[IPAC-List] Interpretation of internal consistency reliability coefficients -- Not trying to beat a dead horse...

Shekerjian, Rene Rene.Shekerjian at cs.state.ny.us
Thu Apr 8 11:07:23 EDT 2010

As I considered everyone's input to this question, I was left with this concern: domain sampling.

If my test or subtest is supposed to address a given area and the items do not correlate with one another (yielding a low alpha or kr-20), then it seems that I have tapped many domains, perhaps as many as I have items.

And, in the extreme case, if I have only one or two items per domain, how do I have adequate coverage of each of the domains?

If I have only one or two items per domain, then the area of each of the domains I happen to tap on any given holding of the test will be the biggest factor in candidates' scores. If the content area covered varies from holding to holding, then repeat candidates will get different scores depending on which area of the many domains I tapped with each item.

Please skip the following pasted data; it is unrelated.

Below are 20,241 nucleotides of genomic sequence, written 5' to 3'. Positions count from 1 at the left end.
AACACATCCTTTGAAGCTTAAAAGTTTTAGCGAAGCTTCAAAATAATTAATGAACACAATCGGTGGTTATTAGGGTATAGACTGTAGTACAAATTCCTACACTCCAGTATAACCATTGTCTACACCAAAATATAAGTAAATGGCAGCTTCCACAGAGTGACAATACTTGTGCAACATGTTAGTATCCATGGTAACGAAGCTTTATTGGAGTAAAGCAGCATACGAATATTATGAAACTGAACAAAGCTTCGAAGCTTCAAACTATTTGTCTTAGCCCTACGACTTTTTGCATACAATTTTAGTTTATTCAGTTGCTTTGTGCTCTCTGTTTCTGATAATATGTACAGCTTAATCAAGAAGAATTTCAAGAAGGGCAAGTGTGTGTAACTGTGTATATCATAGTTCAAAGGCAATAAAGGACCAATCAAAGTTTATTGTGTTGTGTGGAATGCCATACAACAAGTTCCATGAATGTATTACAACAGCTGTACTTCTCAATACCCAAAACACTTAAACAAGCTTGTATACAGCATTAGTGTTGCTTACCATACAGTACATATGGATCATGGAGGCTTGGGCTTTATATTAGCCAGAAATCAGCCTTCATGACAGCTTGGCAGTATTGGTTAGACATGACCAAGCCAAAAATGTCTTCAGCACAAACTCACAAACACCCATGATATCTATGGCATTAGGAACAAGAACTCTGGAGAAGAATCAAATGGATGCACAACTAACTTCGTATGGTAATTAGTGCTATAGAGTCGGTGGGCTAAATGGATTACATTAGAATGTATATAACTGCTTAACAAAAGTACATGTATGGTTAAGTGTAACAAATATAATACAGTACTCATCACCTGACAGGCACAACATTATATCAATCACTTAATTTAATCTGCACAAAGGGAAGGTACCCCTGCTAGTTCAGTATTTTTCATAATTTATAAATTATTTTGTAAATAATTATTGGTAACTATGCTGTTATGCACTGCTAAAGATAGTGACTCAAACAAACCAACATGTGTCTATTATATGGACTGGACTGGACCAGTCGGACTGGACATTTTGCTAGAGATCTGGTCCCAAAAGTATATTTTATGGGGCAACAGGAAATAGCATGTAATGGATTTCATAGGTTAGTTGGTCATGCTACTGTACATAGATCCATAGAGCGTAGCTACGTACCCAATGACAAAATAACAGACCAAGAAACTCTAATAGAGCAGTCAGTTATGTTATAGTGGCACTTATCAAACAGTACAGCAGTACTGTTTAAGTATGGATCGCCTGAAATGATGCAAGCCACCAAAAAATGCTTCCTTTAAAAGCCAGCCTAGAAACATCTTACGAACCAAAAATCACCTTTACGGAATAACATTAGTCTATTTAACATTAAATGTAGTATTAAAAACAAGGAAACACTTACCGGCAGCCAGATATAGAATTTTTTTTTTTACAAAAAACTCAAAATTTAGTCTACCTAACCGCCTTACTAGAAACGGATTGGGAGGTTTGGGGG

For example, I might have a subtest that I think is covering a single knowledge but really covers many, say physics, geometry, art history, social psychology, etc. If there are only one or two items for each of these diverse areas of knowledge, then none is being reliably measured, and candidates' scores will depend on the match between candidates' knowledge of each area and the particular questions I end up asking in each one. If I constructed many of these tests, I would expect candidates' scores to vary significantly from one test to another.

In this case, it seems that not only would I have poor reliability, but I would have poor validity as well.